Tuesday, October 12, 2010

Shell Vocal in Support of Natural Gas

Natural gas has “a key role” to play if the UK is to meet its energy challenges over the short to medium-term and offers “great potential” for providing a low-cost pathway to secure, clean electricity, according to the chief executive of Royal Dutch Shell.
Peter Voser sets out his views on Tuesday in a speech to the Oil and Money conference in London. Natural gas, he will say, is important to the UK for three reasons: supplies are more abundantly available than in the past; new natural gas power plants are less costly and easier to build than any other source of electricity; and the environmental benefits of natural gas as a source of electricity are substantial and immediate.
Mr Voser’s comments echo those of other industry executives. The UK faces numerous problems in relation to its energy supply. Nearly half of its installed power generation capacity faces either closure or upgrading over the next 10 to 15 years. The government is committed to reducing greenhouse gas emissions by 34 per cent by 2020. Renewable energy should supply 15 per cent of the UK’s total energy demand by 2020.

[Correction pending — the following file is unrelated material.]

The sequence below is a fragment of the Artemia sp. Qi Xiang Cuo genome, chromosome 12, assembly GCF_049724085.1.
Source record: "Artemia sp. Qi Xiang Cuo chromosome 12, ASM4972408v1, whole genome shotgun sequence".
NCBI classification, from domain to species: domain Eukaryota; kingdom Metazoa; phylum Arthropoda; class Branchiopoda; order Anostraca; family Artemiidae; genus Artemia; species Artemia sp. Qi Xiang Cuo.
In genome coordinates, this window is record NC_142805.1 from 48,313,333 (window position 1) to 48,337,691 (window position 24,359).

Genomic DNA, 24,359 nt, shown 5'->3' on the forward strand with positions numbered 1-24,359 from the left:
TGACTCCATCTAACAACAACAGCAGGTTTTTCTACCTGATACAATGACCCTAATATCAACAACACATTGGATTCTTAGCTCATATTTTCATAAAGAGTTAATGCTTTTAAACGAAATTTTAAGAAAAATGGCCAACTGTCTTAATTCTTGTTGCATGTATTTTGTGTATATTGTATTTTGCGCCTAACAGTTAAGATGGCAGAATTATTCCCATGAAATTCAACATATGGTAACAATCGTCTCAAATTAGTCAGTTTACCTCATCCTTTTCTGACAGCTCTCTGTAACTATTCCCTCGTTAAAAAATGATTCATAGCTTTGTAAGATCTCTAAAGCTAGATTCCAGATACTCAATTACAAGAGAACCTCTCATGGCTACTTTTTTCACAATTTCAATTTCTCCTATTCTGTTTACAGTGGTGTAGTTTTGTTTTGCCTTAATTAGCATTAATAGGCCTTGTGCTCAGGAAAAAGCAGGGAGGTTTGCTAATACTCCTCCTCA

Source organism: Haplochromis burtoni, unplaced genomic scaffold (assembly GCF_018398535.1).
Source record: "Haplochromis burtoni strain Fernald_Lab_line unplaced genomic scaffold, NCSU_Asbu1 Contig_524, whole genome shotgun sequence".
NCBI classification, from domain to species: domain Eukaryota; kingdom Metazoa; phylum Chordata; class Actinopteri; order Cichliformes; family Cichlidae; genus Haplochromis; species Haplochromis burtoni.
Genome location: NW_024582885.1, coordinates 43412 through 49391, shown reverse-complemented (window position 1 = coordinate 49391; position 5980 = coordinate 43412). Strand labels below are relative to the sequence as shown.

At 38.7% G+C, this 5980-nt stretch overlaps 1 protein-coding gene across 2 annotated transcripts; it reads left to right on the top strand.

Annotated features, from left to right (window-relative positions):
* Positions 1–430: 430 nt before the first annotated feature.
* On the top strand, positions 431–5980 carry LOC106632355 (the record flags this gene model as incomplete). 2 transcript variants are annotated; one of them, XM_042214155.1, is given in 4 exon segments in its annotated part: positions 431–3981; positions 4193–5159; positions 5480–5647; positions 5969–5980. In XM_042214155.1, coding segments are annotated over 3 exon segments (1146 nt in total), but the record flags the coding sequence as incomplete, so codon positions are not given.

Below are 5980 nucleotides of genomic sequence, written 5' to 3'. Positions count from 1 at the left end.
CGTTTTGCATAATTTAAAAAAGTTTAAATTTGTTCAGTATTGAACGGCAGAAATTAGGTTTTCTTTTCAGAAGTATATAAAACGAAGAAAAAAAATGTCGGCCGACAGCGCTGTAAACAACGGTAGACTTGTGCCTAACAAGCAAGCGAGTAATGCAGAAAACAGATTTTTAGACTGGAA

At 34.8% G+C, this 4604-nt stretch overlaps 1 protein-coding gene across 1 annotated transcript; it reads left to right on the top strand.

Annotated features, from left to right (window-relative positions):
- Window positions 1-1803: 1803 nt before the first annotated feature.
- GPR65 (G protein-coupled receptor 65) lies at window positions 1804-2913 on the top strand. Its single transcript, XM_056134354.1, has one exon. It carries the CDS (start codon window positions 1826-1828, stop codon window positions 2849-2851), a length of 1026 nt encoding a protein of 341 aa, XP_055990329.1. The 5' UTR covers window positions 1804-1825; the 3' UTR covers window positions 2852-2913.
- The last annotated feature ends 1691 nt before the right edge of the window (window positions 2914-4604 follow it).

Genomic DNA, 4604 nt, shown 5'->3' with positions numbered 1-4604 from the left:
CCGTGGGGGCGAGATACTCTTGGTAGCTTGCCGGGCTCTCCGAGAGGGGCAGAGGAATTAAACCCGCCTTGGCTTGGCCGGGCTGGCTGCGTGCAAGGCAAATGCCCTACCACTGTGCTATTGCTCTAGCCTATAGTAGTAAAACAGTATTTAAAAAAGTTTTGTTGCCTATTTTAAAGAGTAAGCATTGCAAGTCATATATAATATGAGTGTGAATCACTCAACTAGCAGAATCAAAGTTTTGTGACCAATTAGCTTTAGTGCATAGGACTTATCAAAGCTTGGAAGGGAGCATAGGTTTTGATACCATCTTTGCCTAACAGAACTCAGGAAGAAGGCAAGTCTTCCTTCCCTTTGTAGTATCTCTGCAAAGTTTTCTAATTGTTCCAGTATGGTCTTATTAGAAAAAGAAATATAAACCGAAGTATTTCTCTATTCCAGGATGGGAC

Natural gas is still the key fuel for heating UK homes. Britain would have to import more natural gas from overseas than ever before, National Grid said in its annual winter outlook report on the state of the country’s energy supplies last week. About 55 per cent of the gas used to heat homes and businesses this winter will need to be imported, the highest level on record.
The UK is expected to import more liquefied natural gas this winter than before, National Grid adds.The shale boom in the United States has freed for other markets liquefied natural gas supplies that were originally destined for America.
According to Mr Voser, natural gas has the benefit of being cost competitive, a key measure at a time when government budgets are under strain. He will argue that governments should commit to carbon capture and storage projects to help cut carbon dioxide emissions.
“A greater reliance on natural gas would cut greenhouse gas emissions and buy society time to make a less expensive transition to new nuclear and offshore wind electricity generation,” he will say.

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